“Another recent highlight has been having the opportunity, with the help of my social media followers, to raise £4,000 recently with the #HelpStevenPlease campaign.”

Calvin’s YouTube videos clearly show that he invested a lot of emotion and energy in the campaign to raise funds for a young man from Luton who suffered serious brain injury in a car accident. The money was needed to pay for modifications to Steven’s parents’ home so that he could spend more time there, instead of being stuck in a care facility many miles from home. Calvin was only too happy to do what he could to promote the cause.

As well as YouTube and Facebook, Calvin is very active on Instagram.

“That was the main reason for getting my D14 RYY plate. One of the easiest and most unique hashtags to use on Instagram is your private registration. I may change my car time and time again over the coming years but my hashtag, #D14RYY, will always stay the same.
“Private registrations are unique to a car, business or individual. I want my plate to be recognisably linked to my car diary. Instagram is huge and I think this kind of use may help the market for private numbers to get even bigger.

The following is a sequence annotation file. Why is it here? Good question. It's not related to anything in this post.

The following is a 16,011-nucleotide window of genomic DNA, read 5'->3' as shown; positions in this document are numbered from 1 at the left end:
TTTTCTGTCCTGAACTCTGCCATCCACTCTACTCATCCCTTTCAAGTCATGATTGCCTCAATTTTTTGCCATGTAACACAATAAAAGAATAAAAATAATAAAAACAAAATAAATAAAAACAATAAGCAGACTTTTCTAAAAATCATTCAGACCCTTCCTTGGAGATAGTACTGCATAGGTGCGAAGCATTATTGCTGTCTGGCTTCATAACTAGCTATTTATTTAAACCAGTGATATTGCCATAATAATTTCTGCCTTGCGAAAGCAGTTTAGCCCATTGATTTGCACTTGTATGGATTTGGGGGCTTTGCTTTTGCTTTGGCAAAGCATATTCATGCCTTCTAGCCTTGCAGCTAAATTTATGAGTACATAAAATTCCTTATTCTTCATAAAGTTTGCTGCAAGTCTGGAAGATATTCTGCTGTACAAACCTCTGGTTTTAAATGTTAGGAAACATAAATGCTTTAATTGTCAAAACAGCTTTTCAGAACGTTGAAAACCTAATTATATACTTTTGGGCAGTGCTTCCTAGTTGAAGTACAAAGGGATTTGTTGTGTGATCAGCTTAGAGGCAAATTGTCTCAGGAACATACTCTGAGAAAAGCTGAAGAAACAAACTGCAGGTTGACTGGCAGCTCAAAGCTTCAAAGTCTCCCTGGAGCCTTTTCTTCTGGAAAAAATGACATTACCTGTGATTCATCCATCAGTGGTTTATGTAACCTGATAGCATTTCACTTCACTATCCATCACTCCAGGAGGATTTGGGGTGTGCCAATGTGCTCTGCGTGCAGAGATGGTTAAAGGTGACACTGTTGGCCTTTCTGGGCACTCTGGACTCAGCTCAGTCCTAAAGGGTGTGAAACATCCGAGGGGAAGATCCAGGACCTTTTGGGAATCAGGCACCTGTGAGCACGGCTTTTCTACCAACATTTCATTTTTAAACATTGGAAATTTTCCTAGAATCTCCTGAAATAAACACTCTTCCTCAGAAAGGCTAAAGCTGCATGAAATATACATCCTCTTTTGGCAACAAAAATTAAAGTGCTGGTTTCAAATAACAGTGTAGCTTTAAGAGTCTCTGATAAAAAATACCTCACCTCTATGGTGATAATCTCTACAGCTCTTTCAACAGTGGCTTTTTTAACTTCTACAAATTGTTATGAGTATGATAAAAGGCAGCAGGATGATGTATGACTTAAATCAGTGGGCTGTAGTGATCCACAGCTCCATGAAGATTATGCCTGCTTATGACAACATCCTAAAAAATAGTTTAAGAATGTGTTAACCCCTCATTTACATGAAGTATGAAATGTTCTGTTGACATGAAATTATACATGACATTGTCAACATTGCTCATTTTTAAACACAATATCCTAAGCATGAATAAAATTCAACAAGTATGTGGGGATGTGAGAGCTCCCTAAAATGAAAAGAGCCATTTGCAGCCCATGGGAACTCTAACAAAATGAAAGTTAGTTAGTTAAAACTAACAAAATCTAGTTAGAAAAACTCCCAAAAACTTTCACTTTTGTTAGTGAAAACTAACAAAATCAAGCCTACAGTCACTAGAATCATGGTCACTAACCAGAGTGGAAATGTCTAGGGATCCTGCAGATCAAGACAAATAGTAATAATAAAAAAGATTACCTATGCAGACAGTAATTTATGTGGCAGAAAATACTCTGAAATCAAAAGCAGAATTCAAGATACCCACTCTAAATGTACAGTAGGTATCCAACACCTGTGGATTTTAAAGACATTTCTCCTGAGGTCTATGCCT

“As well as D14 RYY, we have various other plates including, JE12 RYY, AS51 HOL, 3 NDL, 6 GKA and a few slightly less exciting ones. The first plates Leon and I ever bought were C7 EHR and L7 EHR.

“I like the recognition you get from a good plate. Take, for example, the new BMW M4. They are loved by everyone: they look amazing, they sound better than most cars on the road, they stand out and they come in a variety of different colours. It’s a very special car – but somebody else on the road can have that exact same car which is fine, but it means you’re not unique, even with an M4. With a private reg, you can really stand out.”

www.thecarbuyingshop.com


More great examples of businesses taking advantage of the marketing power of private number plates:

Osborn Transport Services
Morrow Brothers Limited